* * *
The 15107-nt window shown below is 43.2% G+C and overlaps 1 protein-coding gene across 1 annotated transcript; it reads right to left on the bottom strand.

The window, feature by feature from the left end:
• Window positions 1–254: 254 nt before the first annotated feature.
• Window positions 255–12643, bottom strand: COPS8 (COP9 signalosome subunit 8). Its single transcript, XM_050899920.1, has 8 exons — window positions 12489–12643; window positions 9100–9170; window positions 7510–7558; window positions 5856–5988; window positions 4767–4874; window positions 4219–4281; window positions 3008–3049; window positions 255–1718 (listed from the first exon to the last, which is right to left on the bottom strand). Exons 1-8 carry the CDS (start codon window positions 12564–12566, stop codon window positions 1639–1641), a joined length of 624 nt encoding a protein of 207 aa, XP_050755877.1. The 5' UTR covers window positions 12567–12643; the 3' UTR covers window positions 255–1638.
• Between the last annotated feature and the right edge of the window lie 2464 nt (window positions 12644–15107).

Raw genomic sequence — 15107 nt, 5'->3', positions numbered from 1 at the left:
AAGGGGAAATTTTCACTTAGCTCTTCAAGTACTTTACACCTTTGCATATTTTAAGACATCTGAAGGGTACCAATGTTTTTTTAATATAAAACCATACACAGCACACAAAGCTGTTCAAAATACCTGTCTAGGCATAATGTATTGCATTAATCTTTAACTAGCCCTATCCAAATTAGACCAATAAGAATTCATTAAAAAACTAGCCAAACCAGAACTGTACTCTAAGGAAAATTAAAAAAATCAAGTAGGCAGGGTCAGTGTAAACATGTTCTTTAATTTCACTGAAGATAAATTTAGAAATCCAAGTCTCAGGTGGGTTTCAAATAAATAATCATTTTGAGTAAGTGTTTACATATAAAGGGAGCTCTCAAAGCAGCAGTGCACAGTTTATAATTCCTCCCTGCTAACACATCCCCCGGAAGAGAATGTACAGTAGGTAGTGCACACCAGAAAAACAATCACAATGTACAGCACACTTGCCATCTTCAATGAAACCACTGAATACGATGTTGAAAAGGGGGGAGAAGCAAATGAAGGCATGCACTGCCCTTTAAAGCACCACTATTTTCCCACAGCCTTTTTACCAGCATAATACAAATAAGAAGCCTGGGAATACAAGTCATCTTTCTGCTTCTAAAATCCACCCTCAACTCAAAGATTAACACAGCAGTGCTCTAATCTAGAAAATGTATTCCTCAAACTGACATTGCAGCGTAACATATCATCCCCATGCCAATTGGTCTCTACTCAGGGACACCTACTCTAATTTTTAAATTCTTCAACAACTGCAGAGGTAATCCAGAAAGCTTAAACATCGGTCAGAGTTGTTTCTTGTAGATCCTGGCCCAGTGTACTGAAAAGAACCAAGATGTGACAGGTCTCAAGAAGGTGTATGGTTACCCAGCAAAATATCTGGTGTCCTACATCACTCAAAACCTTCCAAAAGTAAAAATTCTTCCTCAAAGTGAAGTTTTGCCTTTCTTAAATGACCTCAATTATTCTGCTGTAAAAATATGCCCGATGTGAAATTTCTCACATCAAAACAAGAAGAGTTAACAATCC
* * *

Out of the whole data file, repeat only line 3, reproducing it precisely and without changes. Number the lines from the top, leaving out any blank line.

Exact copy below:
• Window positions 1–254: 254 nt before the first annotated feature.